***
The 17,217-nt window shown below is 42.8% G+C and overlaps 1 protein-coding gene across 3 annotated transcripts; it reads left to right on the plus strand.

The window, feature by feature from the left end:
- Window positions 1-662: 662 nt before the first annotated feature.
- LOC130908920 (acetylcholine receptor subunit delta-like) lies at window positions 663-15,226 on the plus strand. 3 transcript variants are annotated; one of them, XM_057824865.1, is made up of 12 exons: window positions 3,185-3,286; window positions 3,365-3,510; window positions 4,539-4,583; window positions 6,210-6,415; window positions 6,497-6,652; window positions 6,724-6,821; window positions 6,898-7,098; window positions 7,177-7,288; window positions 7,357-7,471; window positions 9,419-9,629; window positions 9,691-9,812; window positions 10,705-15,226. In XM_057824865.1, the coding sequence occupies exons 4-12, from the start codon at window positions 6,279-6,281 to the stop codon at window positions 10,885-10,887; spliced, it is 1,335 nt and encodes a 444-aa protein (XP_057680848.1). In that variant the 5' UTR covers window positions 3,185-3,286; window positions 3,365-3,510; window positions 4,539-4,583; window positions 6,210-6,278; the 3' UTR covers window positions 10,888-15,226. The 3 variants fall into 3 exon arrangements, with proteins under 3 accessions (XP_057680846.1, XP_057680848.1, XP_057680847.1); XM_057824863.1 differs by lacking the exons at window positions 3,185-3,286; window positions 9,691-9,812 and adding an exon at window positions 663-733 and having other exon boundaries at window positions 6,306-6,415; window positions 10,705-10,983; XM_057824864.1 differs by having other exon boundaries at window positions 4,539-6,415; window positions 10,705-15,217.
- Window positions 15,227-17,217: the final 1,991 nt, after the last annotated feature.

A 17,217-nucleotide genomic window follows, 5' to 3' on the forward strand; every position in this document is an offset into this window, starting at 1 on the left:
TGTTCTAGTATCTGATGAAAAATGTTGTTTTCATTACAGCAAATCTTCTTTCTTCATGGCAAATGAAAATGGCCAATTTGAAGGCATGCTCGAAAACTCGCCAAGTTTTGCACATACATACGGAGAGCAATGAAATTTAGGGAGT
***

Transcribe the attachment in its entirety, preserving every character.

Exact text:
The 17,217-nt window shown below is 42.8% G+C and overlaps 1 protein-coding gene across 3 annotated transcripts; it reads left to right on the plus strand.

The window, feature by feature from the left end:
- Window positions 1-662: 662 nt before the first annotated feature.
- LOC130908920 (acetylcholine receptor subunit delta-like) lies at window positions 663-15,226 on the plus strand. 3 transcript variants are annotated; one of them, XM_057824865.1, is made up of 12 exons: window positions 3,185-3,286; window positions 3,365-3,510; window positions 4,539-4,583; window positions 6,210-6,415; window positions 6,497-6,652; window positions 6,724-6,821; window positions 6,898-7,098; window positions 7,177-7,288; window positions 7,357-7,471; window positions 9,419-9,629; window positions 9,691-9,812; window positions 10,705-15,226. In XM_057824865.1, the coding sequence occupies exons 4-12, from the start codon at window positions 6,279-6,281 to the stop codon at window positions 10,885-10,887; spliced, it is 1,335 nt and encodes a 444-aa protein (XP_057680848.1). In that variant the 5' UTR covers window positions 3,185-3,286; window positions 3,365-3,510; window positions 4,539-4,583; window positions 6,210-6,278; the 3' UTR covers window positions 10,888-15,226. The 3 variants fall into 3 exon arrangements, with proteins under 3 accessions (XP_057680846.1, XP_057680848.1, XP_057680847.1); XM_057824863.1 differs by lacking the exons at window positions 3,185-3,286; window positions 9,691-9,812 and adding an exon at window positions 663-733 and having other exon boundaries at window positions 6,306-6,415; window positions 10,705-10,983; XM_057824864.1 differs by having other exon boundaries at window positions 4,539-6,415; window positions 10,705-15,217.
- Window positions 15,227-17,217: the final 1,991 nt, after the last annotated feature.

A 17,217-nucleotide genomic window follows, 5' to 3' on the forward strand; every position in this document is an offset into this window, starting at 1 on the left:
TGTTCTAGTATCTGATGAAAAATGTTGTTTTCATTACAGCAAATCTTCTTTCTTCATGGCAAATGAAAATGGCCAATTTGAAGGCATGCTCGAAAACTCGCCAAGTTTTGCACATACATACGGAGAGCAATGAAATTTAGGGAGT